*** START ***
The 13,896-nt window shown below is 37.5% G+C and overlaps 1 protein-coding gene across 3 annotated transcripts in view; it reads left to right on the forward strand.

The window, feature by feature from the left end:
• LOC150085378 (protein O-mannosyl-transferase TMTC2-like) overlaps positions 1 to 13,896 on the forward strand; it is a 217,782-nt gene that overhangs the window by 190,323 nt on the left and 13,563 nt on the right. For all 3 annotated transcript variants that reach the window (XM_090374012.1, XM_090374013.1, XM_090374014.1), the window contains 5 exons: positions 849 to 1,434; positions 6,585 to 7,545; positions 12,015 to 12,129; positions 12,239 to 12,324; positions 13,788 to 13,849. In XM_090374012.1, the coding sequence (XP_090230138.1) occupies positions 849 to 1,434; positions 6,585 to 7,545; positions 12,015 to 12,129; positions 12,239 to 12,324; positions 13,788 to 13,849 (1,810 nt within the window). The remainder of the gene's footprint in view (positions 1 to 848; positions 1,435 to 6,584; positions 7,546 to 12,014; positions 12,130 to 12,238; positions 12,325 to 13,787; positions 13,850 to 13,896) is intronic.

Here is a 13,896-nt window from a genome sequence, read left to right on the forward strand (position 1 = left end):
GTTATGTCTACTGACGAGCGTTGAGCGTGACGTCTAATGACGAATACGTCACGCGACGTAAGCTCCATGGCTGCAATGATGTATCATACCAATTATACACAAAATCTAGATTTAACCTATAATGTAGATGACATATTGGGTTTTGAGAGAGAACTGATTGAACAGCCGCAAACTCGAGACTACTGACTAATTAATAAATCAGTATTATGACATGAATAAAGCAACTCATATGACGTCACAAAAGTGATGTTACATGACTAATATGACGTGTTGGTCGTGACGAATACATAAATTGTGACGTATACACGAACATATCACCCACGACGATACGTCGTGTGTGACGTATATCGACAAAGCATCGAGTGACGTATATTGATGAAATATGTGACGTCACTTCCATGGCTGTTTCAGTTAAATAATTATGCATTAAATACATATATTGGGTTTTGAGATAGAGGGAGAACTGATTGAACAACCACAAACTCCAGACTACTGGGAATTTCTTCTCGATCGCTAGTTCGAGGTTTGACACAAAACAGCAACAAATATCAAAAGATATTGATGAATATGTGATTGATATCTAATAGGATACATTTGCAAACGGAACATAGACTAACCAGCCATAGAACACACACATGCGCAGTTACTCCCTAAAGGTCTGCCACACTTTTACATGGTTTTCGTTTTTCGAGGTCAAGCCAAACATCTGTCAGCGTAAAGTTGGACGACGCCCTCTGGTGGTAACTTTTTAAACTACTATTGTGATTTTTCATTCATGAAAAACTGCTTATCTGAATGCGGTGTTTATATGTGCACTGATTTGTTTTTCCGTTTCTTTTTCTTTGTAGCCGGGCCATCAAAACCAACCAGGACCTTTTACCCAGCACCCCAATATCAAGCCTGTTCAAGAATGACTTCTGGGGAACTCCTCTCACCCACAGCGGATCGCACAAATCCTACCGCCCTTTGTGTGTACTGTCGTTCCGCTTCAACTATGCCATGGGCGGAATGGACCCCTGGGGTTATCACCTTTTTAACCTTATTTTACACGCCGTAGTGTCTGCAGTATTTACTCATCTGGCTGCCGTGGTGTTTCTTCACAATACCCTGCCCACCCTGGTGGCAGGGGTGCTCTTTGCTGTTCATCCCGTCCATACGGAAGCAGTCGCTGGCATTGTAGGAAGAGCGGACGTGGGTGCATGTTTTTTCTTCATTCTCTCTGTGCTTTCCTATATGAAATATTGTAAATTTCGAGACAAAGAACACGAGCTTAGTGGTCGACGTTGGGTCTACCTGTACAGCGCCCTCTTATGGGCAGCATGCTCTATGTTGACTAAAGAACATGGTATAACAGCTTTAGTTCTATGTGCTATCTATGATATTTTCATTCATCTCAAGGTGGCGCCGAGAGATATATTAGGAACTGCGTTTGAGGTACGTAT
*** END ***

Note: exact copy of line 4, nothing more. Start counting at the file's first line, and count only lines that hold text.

Here is a 13,896-nt window from a genome sequence, read left to right on the forward strand (position 1 = left end):